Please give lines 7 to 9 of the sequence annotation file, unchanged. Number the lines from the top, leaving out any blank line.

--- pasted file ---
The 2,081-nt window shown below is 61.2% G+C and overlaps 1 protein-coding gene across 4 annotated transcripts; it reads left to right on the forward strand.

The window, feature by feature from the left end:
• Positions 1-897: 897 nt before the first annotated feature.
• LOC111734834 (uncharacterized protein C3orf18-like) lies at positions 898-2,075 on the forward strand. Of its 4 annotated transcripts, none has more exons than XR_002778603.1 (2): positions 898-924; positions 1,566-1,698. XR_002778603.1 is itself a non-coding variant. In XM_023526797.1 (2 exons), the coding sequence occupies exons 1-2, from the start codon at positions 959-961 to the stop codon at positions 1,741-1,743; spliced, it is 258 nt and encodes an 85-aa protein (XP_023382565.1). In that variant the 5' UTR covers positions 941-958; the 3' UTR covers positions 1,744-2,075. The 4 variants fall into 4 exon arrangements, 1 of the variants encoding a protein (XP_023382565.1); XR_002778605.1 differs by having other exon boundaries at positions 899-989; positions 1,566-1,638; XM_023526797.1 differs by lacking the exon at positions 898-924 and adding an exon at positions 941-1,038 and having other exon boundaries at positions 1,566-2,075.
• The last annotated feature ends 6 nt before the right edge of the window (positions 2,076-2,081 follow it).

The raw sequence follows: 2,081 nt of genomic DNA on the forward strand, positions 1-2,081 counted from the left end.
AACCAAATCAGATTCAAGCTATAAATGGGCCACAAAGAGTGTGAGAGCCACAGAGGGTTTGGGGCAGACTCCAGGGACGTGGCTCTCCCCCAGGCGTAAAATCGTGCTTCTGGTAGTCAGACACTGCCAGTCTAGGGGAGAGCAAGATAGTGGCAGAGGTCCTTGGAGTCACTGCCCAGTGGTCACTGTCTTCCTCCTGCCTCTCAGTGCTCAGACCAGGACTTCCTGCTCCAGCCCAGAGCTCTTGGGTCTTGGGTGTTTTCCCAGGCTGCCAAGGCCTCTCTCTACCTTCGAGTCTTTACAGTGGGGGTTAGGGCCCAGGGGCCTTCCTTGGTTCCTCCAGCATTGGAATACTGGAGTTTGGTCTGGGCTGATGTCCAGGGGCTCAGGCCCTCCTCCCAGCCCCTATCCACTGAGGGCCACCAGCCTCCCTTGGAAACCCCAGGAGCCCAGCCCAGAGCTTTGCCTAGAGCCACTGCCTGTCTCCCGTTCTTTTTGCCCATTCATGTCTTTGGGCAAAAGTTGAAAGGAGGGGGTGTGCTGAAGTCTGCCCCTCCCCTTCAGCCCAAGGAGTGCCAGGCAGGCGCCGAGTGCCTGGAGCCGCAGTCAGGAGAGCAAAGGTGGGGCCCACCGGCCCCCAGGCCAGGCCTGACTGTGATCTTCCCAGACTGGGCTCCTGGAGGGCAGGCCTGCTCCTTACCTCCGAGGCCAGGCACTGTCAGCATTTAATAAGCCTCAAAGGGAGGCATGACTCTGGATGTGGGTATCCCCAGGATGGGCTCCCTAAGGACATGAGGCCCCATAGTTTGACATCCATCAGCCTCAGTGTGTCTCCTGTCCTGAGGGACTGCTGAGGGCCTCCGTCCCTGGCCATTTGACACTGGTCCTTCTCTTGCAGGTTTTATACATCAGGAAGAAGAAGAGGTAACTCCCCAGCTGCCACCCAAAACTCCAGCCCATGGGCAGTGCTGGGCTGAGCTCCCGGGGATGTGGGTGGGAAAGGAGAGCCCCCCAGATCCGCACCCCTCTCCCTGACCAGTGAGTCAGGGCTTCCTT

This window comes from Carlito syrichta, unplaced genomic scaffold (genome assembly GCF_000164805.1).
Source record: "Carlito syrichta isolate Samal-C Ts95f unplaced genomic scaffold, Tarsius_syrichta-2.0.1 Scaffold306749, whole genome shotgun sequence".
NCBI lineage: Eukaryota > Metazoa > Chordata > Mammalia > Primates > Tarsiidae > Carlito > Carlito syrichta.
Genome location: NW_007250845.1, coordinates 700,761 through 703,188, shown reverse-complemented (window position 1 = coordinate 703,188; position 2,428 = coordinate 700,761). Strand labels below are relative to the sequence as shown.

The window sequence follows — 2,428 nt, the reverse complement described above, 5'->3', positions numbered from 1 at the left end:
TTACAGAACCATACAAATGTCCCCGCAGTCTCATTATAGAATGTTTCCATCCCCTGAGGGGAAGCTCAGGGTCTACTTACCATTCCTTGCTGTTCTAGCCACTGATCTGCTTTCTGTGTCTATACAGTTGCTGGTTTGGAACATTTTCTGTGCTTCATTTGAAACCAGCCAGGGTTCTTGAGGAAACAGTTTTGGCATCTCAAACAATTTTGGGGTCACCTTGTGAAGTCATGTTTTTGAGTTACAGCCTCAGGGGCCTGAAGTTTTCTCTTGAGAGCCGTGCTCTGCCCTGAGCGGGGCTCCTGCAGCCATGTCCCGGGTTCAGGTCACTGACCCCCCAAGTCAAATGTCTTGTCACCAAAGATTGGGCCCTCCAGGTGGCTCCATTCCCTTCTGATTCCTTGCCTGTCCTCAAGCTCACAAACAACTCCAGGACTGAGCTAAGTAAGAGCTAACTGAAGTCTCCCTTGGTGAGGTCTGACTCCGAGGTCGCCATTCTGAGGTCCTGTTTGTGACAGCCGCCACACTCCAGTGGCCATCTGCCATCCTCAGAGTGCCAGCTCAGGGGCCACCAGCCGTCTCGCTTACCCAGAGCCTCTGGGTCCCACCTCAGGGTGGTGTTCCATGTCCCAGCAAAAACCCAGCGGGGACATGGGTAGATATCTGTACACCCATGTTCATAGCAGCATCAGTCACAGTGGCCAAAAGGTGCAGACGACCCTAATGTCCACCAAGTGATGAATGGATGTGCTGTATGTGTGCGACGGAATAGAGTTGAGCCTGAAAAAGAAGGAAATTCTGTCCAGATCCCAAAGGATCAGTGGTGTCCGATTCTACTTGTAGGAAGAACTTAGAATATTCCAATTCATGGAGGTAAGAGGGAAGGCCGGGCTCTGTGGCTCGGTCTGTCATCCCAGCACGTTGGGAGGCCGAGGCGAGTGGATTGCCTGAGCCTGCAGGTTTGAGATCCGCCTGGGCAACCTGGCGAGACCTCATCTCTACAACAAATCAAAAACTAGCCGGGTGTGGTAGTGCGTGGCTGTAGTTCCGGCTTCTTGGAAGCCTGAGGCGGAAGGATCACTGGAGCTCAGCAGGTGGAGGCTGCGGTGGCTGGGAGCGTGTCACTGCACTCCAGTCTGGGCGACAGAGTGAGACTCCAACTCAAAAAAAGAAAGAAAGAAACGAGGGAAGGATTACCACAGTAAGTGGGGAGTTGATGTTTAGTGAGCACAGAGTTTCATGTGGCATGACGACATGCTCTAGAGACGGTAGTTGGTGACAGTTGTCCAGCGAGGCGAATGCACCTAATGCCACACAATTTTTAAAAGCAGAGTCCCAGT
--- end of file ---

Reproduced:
AACCAAATCAGATTCAAGCTATAAATGGGCCACAAAGAGTGTGAGAGCCACAGAGGGTTTGGGGCAGACTCCAGGGACGTGGCTCTCCCCCAGGCGTAAAATCGTGCTTCTGGTAGTCAGACACTGCCAGTCTAGGGGAGAGCAAGATAGTGGCAGAGGTCCTTGGAGTCACTGCCCAGTGGTCACTGTCTTCCTCCTGCCTCTCAGTGCTCAGACCAGGACTTCCTGCTCCAGCCCAGAGCTCTTGGGTCTTGGGTGTTTTCCCAGGCTGCCAAGGCCTCTCTCTACCTTCGAGTCTTTACAGTGGGGGTTAGGGCCCAGGGGCCTTCCTTGGTTCCTCCAGCATTGGAATACTGGAGTTTGGTCTGGGCTGATGTCCAGGGGCTCAGGCCCTCCTCCCAGCCCCTATCCACTGAGGGCCACCAGCCTCCCTTGGAAACCCCAGGAGCCCAGCCCAGAGCTTTGCCTAGAGCCACTGCCTGTCTCCCGTTCTTTTTGCCCATTCATGTCTTTGGGCAAAAGTTGAAAGGAGGGGGTGTGCTGAAGTCTGCCCCTCCCCTTCAGCCCAAGGAGTGCCAGGCAGGCGCCGAGTGCCTGGAGCCGCAGTCAGGAGAGCAAAGGTGGGGCCCACCGGCCCCCAGGCCAGGCCTGACTGTGATCTTCCCAGACTGGGCTCCTGGAGGGCAGGCCTGCTCCTTACCTCCGAGGCCAGGCACTGTCAGCATTTAATAAGCCTCAAAGGGAGGCATGACTCTGGATGTGGGTATCCCCAGGATGGGCTCCCTAAGGACATGAGGCCCCATAGTTTGACATCCATCAGCCTCAGTGTGTCTCCTGTCCTGAGGGACTGCTGAGGGCCTCCGTCCCTGGCCATTTGACACTGGTCCTTCTCTTGCAGGTTTTATACATCAGGAAGAAGAAGAGGTAACTCCCCAGCTGCCACCCAAAACTCCAGCCCATGGGCAGTGCTGGGCTGAGCTCCCGGGGATGTGGGTGGGAAAGGAGAGCCCCCCAGATCCGCACCCCTCTCCCTGACCAGTGAGTCAGGGCTTCCTT

This window comes from Carlito syrichta, unplaced genomic scaffold (genome assembly GCF_000164805.1).
Source record: "Carlito syrichta isolate Samal-C Ts95f unplaced genomic scaffold, Tarsius_syrichta-2.0.1 Scaffold306749, whole genome shotgun sequence".